The monosaccharides having asymmetric carbon atoms exhibit isomerism.
Asymmetric carbon atom- It is the carbon atom that is attached to four different groups (Figure-1)
Figure-1- An asymmetric carbon atom with 4 different attachments
All monosaccharides except- Dihydroxy acetone, have asymmetric carbon atoms (Figure-2)
Figure-2- Glyceraldehyde has an asymmetric carbon atom whereas dihydroxyacetone lacks, thus it does not have isomers.
Based on the presence of asymmetric carbon atoms the following types of isomerism of monosaccharides are observed in the human system-
1) D and L isomerism- The orientation of the —H and —OH groups around the carbon atom adjacent to the terminal primary alcohol carbon (carbon 5 in glucose) determines whether the sugar belongs to the D or L series. When the —OH group on this carbon is on the right (as seen in figure-3), the sugar is the D isomer; when it is on the left, it is the L isomer (figure-3)
Figure-3- D and L isomers of Glucose
Glyceraldehyde has a single asymmetric carbon and, thus, there are two stereoisomers of this sugar.
D-Glyceraldehyde and L-glyceraldehyde . The D and L isomers of monosaccharides are called enantiomers, as they are mirror images of each other (Figure-4)
Figure-4- D and L Isomers of Glyceraldehyde
- Most of the monosaccharides occurring in mammals are D sugars, and the enzymes responsible for their metabolism are specific for this configuration.
- D-Ribose, the carbohydrate component of RNA, is a five-carbon aldose.
- D-Glucose, D-mannose, and D -galactose are abundant six-carbon aldoses.
- Some sugars naturally occur in the L form e.g. L-Arabinose and L-Fucose are found in glycoproteins.
2) Optical Isomerism- The presence of asymmetric carbon atoms also confers optical activity on the compound. When a beam of plane-polarized light is passed through a solution of an optical isomer, it rotates either to the right, dextrorotatory (+), or to the left, levorotatory (–). The direction of rotation of polarized light is independent of the stereochemistry of the sugar, so it may be designated D (–), D (+), L (–), or L (+) – figure-5
For example, the naturally occurring form of fructose is the D (–) isomer. In solution, glucose is dextrorotatory, and glucose solutions are sometimes known as dextrose.
Measurement of optical activity in chiral or asymmetric molecules using plane polarized light is called Polarimetry. The measurement of optical activity is done by an instrument called Polarimeter.
Figure-5- Rotation of polarized light by an optically active solution
The compounds with the same molecular formula, but differing in spatial configuration of the attached groups around a single carbon atomonly are called epimers.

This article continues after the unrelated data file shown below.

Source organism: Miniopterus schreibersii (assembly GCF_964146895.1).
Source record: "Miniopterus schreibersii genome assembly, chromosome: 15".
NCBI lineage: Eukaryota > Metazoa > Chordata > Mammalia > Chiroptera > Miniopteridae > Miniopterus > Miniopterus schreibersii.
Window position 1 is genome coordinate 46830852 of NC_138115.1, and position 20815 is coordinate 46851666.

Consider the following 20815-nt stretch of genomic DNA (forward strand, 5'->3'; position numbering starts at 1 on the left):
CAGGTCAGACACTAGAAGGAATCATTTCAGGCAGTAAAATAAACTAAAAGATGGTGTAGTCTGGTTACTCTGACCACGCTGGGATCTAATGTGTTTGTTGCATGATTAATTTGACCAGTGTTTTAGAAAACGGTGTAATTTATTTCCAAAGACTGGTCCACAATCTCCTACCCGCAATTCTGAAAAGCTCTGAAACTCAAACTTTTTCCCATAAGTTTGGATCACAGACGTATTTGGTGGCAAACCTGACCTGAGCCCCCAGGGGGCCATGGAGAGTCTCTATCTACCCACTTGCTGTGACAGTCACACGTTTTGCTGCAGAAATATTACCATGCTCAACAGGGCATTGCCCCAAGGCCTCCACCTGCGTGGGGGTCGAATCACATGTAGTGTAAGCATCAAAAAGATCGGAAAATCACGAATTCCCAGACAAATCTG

In hexoses, isomers differing as a result of variations in configuration of the —OH and —H on carbon atoms 2, 3, and 4 are known as epimers. Biologically, the most important epimers of glucose are mannose and galactose, formed by epimerization at carbons 2(figure-6) and 4(figure-7), respectively.
Figure-6- Glucose and Mannose are C2 epimers.
Figure-7- Glucose and galactose are C4 epimers
Mannose and Galactose are not epimers of each other as they differ in configuration around 2 carbon atoms (figure-8).
Figure-8- Relationship of glucose, galactose and mannose
4) Aldose-ketose isomerism
Compounds with the same molecular formula but differing in nature of functional group (aldehyde or keto) are aldose ketose isomers.
Examples- Fructose and Glucose are aldose ketose isomers.
Figure-9- Aldose ketose isomers (D-Glucose and D-Fructose)
Fructose has the same molecular formula as glucose but it differs in its structural formula, since there is a potential keto group in position 2, the anomeric carbon of fructose (Figure-9), whereas there is a potential aldehyde group in position 1, the anomeric carbon of glucose.
Glyceraldehyde and Dihydroxyacetone, Ribose and Ribulose are other examples of aldose -ketose isomers.
In biological system the monosaccharides tend to exist in a ring form. The ring structure of an aldose is a hemiacetal, since it is formed by combination of an aldehyde (C1) and an alcohol group (Mostly C5). Similarly, the ring structure of a ketose is a hemiketal. The ring can open and reclose allowing the rotation to occur around the carbon bearing the reactive carbonyl group yielding two possible configurations- α and β of the hemiacetal and hemiketal. The carbon about which this rotation occurs is called Anomeric carbon and the two stereoisomers are called Anomers. In alpha anomer the orientation of the OH group is towards the right side whereas in the beta anomer, it is towards the left side. (Figure-10).
Figure-10- Alpha and beta anomers of glucose
When drawn in the Haworth projection, the α configuration places the hydroxyl downward. While the β is the reverse (figure-11).
Figure-11- Alpha and beta anomers of glucose drawn in Haworth projection
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